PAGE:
CIVIC chiefs have vowed to forge ahead with plans to save a vital facility that was axed last year despite a huge protest campaign.

Kentish Road Respite Centre will reopen as a charity-run facility under proposals being drawn up by the ruling Labour group on Southampton City Council.

The council leader, Cllr Simon Letts, said he was already in talks with two organisations interested in taking over the site.

Speaking at the authority’s annual budget meeting, Cllr Letts said discussions would focus on the possibility of respite care being provided at weekends.

Kentish Road campaigners spoke at the meeting and urged the council to reinstate the centre, which the Labour group voted to axe last November.

The Conservative and Putting People First groups put forward an amendment to the budget to provide funding to reopen the centre.

The Tories’ proposal included £250,000 to refurbish the building before bringing in an external organisation to run respite care.

But both amendments were voted down by Labour councillors.

The decision to close Kentish Road sparked a 2,000-name petition raised by carers Amanda Guest and Lisa Stead, who led a protest march through the streets of Southampton. Service users also showered Labour councillors with fake money following a heated debate.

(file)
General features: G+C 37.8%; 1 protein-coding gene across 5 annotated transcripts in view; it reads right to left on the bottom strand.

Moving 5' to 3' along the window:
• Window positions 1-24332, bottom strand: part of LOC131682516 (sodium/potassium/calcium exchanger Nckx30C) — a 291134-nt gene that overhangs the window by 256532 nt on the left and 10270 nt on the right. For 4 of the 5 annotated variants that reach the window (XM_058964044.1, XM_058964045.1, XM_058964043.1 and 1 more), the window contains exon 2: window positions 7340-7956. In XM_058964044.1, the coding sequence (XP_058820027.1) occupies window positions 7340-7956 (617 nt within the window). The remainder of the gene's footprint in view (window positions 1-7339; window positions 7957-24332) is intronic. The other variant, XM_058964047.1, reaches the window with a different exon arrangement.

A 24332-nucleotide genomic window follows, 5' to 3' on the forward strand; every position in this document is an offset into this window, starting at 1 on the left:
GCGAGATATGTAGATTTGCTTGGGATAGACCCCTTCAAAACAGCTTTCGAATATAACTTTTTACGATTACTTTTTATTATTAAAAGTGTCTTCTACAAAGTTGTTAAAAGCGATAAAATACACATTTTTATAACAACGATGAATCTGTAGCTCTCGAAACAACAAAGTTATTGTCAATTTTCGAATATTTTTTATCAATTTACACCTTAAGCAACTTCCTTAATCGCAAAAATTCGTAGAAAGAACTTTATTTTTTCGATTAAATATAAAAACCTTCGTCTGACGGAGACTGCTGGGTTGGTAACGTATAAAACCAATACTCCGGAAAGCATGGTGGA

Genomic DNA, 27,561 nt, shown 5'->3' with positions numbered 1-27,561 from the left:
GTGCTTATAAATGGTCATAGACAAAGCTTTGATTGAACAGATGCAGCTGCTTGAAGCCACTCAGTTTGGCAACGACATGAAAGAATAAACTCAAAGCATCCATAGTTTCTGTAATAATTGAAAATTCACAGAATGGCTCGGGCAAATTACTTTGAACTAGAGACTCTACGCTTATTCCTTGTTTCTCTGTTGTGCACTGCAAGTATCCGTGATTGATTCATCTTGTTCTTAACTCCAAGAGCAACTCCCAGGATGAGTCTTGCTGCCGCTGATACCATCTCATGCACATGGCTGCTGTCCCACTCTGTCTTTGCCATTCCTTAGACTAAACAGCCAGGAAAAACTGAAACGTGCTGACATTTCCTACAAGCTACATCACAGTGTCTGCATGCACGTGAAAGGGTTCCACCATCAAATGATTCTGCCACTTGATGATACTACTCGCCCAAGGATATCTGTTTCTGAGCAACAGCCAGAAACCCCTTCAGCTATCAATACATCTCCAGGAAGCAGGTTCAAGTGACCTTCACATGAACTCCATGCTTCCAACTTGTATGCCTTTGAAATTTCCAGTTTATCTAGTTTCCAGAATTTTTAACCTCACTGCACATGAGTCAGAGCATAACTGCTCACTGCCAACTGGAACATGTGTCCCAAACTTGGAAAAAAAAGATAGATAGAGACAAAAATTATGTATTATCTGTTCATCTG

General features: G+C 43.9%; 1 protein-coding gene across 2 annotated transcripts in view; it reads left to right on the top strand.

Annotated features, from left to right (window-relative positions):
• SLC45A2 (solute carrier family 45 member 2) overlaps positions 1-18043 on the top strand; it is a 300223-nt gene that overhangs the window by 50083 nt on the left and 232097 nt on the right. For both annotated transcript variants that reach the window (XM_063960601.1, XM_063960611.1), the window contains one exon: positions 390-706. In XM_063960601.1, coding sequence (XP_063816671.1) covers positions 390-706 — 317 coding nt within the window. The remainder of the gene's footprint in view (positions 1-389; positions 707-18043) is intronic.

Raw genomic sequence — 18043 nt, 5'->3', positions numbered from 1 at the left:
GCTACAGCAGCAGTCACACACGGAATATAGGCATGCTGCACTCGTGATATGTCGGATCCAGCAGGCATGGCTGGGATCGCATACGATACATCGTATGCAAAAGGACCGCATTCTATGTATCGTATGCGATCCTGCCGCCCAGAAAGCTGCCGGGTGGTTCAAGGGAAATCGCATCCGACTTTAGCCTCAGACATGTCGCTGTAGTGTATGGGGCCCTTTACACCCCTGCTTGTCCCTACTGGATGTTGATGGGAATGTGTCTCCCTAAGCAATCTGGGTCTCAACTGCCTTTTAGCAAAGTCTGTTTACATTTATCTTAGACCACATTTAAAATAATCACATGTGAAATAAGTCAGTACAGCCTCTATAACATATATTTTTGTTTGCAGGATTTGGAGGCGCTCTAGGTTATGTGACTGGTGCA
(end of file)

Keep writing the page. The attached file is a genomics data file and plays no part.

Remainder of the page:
But despite the protests the centre was closed as part of a cost-cutting campaign by the authority.

During the budget meeting councillors clashed over Labour’s plan to hike council tax in Southampton by almost six per cent this year.

But the proposal was given the green-light, which means residents in band D properties face an £84 increase in April.

Spearheading a Conservative attack on the proposals, Cllr John Hannides said Labour had overspent by £5 million last year and described their newest budget as “shambolic”.

He added: “You’ve had six years to implement major change that could have saved millions. And yet, six years on, you have failed miserably.”

Cllr Hannides claimed that the Conservatives, who did not submit a budget of their own, would have hiked tax by only three per cent – to cover rising costs in adult social care.

But Labour members defended the budget, which promises £8 million of investment in the city’s roads, street cleaning and green spaces.